- Album Songs recorded during this session officially appear on the Abbey Road LP.
- EMI Studios, Studio Two, Abbey Road
- EMI Studios, Studio Three, Abbey Road
More from year 1969
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There were two sessions on this day. From 2:30 pm to 6 pm, John Lennon’s “I Want You (She’s So Heavy)” was completed. From 6 pm to 1:15 am, the running order of the album was finalized.
This was the last day with the four Beatles together in a recording studio.
On August 8, “I Want You (She’s So Heavy)” received some overdubs added onto the master done at Trident Studios on February 23, without the overdubs recorded on April 20, 1969. On August 11, harmony vocals were overdubbed onto take 1 from April 20 but those were also edited into the original Trident Studios master.
On this day, the two versions were mixed – eight attempts at creating the stereo mix of take 1, two attempts for the Trident version. It was then decided to combine the two versions to create the final release. The April 20 version was used for the first four minutes and 37 seconds; the Trident version was used for the rest of the track (ending at 7’47”).
The abrupt ending was also decided on this day:
We were putting the final touches to that side of the LP and we were listening to the mix. John said ‘There! Cut the tape there’. Geoff [Emerick] cut the tape and that was it. End of side one!Alan Parsons, engineer – From “The Complete Beatles Recording Sessions” by Mark Lewisohn
John remained indecisive until the last minute about which version of “I Want You” he even wanted me to mix — there were several backing tracks that had been recorded at Trident back in April, two of which had received overdubs. In the end, Lennon had me edit together two of them; the splice comes right after his last “She’s so…” It was like working on “Strawberry Fields Forever” all over again, but this time around, thankfully, both takes were in the same key and at the same tempo.
And then there was the matter of how the song would end. When they recorded the backing track, the Beatles had just played on and on, with no definitive conclusion, so I assumed I would be doing a fadeout. John had
other ideas, though. He let the tape play until just twenty seconds or so before the take broke down, and then all of a sudden he barked out an order: “Cut the tape here.”
“Cut the tape?” I asked, astonished. We had never ended a song that way, and an abrupt ending like that didn’t make any sense unless the track was going to run directly into another one. But that wasn’t the case here, because it had already been decided that “I Want You” was to close side one of the album. My protestations had no impact on John: his decision was absolute.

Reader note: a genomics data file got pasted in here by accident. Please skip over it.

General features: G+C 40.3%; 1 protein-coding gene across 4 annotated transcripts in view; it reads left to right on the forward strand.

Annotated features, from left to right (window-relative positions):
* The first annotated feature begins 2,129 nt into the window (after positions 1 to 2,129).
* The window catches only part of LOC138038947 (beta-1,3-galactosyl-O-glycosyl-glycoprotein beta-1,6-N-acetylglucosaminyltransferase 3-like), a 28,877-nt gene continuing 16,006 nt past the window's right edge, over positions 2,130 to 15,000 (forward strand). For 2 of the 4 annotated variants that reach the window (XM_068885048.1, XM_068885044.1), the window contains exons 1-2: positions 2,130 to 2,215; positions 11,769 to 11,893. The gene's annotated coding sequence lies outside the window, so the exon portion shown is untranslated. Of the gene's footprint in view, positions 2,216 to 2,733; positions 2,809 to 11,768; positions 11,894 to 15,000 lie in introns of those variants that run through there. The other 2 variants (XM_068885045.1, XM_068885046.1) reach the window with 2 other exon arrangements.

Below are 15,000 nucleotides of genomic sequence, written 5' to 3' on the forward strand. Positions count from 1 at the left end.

“You heard what I said, Geoff; cut the tape.”Geoff Emerick – From “Here, There and Everywhere: My Life Recording the Music of The Beatles“, 2006
The second session saw the Beatles finalizing the running order of the album:
At this point, [the album] had two variations from the final, released format: the two sides of the album were reversed, i.e. side B was side A and vice versa, so that the medley was on side A and the album finished with the slashed guitar chord of “I Want You (She’s So Heavy)”. And the placing of “Octopus’s Garden” and “Oh! Darling” was transposed, with “Octopus’s Garden” first.From “The Complete Beatles Recording Sessions” by Mark Lewisohn
Last updated on August 23, 2022
Master tape banding and tape copying
Recording • Abbey Road LP
The definitive guide for every Beatles recording sessions from 1962 to 1970.
We owe a lot to Mark Lewisohn for the creation of those session pages, but you really have to buy this book to get all the details - the number of takes for each song, who contributed what, a description of the context and how each session went, various photographies... And an introductory interview with Paul McCartney!
Acclaimed Beatles historian Kenneth Womack offers the most definitive account yet of the writing, recording, mixing, and reception of Abbey Road. In February 1969, the Beatles began working on what became their final album together. Abbey Road introduced a number of new techniques and technologies to the Beatles' sound, and included "Come Together," "Something," and "Here Comes the Sun," which all emerged as classics.
If we like to think, in all modesty, that the Paul McCartney Project is the best online ressource for everything Paul McCartney, The Beatles Bible is for sure the definitive online site focused on the Beatles. There are obviously some overlap in terms of content between the two sites, but also some major differences in terms of approach.